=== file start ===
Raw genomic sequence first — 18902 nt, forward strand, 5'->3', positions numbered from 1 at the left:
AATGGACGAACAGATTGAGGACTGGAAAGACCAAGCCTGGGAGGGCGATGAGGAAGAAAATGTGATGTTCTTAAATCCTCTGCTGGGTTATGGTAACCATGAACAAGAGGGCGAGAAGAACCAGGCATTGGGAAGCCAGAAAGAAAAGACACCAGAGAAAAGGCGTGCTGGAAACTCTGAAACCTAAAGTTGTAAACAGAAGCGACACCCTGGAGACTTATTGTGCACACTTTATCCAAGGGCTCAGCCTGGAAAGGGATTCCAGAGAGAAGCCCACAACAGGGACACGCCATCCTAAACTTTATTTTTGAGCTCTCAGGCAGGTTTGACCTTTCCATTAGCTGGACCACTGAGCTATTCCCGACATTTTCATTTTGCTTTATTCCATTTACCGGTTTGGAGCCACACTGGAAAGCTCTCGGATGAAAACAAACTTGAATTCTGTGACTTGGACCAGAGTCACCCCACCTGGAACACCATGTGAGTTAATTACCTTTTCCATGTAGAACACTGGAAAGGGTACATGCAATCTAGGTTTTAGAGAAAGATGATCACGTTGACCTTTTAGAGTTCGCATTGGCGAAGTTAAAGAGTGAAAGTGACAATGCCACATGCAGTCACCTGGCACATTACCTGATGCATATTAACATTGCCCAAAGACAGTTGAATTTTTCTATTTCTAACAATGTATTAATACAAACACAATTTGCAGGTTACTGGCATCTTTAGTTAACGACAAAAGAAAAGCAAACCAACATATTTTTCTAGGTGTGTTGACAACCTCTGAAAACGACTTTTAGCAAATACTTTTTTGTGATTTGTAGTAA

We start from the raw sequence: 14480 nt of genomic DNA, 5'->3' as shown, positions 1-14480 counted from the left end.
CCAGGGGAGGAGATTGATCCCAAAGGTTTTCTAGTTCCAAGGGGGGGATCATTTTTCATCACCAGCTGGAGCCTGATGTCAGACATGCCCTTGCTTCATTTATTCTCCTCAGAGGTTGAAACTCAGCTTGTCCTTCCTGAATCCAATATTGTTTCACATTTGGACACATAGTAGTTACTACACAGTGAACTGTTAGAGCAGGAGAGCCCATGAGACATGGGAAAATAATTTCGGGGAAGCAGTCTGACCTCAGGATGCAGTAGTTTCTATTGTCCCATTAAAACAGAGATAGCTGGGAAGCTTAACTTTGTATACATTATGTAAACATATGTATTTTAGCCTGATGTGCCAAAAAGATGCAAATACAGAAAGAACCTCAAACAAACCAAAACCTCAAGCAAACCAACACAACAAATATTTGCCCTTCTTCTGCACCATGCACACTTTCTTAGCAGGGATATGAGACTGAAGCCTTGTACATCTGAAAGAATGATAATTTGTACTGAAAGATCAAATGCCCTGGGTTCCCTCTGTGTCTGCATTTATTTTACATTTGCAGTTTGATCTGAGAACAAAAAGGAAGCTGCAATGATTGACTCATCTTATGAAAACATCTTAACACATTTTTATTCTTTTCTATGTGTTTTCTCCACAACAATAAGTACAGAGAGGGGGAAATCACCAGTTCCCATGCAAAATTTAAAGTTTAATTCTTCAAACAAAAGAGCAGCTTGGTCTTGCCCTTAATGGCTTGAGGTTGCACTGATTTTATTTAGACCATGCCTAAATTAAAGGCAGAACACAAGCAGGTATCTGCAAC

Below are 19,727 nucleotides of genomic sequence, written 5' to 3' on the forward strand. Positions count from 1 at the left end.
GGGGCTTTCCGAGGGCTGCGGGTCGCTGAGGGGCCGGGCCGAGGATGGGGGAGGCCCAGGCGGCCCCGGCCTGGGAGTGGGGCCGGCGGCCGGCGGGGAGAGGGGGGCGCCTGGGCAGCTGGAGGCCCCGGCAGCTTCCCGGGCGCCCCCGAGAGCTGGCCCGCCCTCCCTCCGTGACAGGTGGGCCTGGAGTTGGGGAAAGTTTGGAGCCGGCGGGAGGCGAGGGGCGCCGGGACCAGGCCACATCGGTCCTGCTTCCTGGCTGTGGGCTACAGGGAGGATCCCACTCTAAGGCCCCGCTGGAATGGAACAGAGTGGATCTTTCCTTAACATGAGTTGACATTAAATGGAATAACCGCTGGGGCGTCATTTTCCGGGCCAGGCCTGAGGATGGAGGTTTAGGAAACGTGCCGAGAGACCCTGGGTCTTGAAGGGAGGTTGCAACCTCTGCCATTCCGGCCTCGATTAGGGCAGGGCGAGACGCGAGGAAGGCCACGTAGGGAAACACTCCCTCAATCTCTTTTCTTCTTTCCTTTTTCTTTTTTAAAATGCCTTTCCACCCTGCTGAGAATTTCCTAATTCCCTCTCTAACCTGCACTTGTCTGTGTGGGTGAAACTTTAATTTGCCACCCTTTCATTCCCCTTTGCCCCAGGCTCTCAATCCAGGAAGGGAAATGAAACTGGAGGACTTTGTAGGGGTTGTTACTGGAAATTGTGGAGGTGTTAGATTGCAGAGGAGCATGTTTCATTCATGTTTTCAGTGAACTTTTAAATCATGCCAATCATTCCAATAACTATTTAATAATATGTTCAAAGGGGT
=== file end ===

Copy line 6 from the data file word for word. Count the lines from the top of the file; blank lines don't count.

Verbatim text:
GGGGCTTTCCGAGGGCTGCGGGTCGCTGAGGGGCCGGGCCGAGGATGGGGGAGGCCCAGGCGGCCCCGGCCTGGGAGTGGGGCCGGCGGCCGGCGGGGAGAGGGGGGCGCCTGGGCAGCTGGAGGCCCCGGCAGCTTCCCGGGCGCCCCCGAGAGCTGGCCCGCCCTCCCTCCGTGACAGGTGGGCCTGGAGTTGGGGAAAGTTTGGAGCCGGCGGGAGGCGAGGGGCGCCGGGACCAGGCCACATCGGTCCTGCTTCCTGGCTGTGGGCTACAGGGAGGATCCCACTCTAAGGCCCCGCTGGAATGGAACAGAGTGGATCTTTCCTTAACATGAGTTGACATTAAATGGAATAACCGCTGGGGCGTCATTTTCCGGGCCAGGCCTGAGGATGGAGGTTTAGGAAACGTGCCGAGAGACCCTGGGTCTTGAAGGGAGGTTGCAACCTCTGCCATTCCGGCCTCGATTAGGGCAGGGCGAGACGCGAGGAAGGCCACGTAGGGAAACACTCCCTCAATCTCTTTTCTTCTTTCCTTTTTCTTTTTTAAAATGCCTTTCCACCCTGCTGAGAATTTCCTAATTCCCTCTCTAACCTGCACTTGTCTGTGTGGGTGAAACTTTAATTTGCCACCCTTTCATTCCCCTTTGCCCCAGGCTCTCAATCCAGGAAGGGAAATGAAACTGGAGGACTTTGTAGGGGTTGTTACTGGAAATTGTGGAGGTGTTAGATTGCAGAGGAGCATGTTTCATTCATGTTTTCAGTGAACTTTTAAATCATGCCAATCATTCCAATAACTATTTAATAATATGTTCAAAGGGGT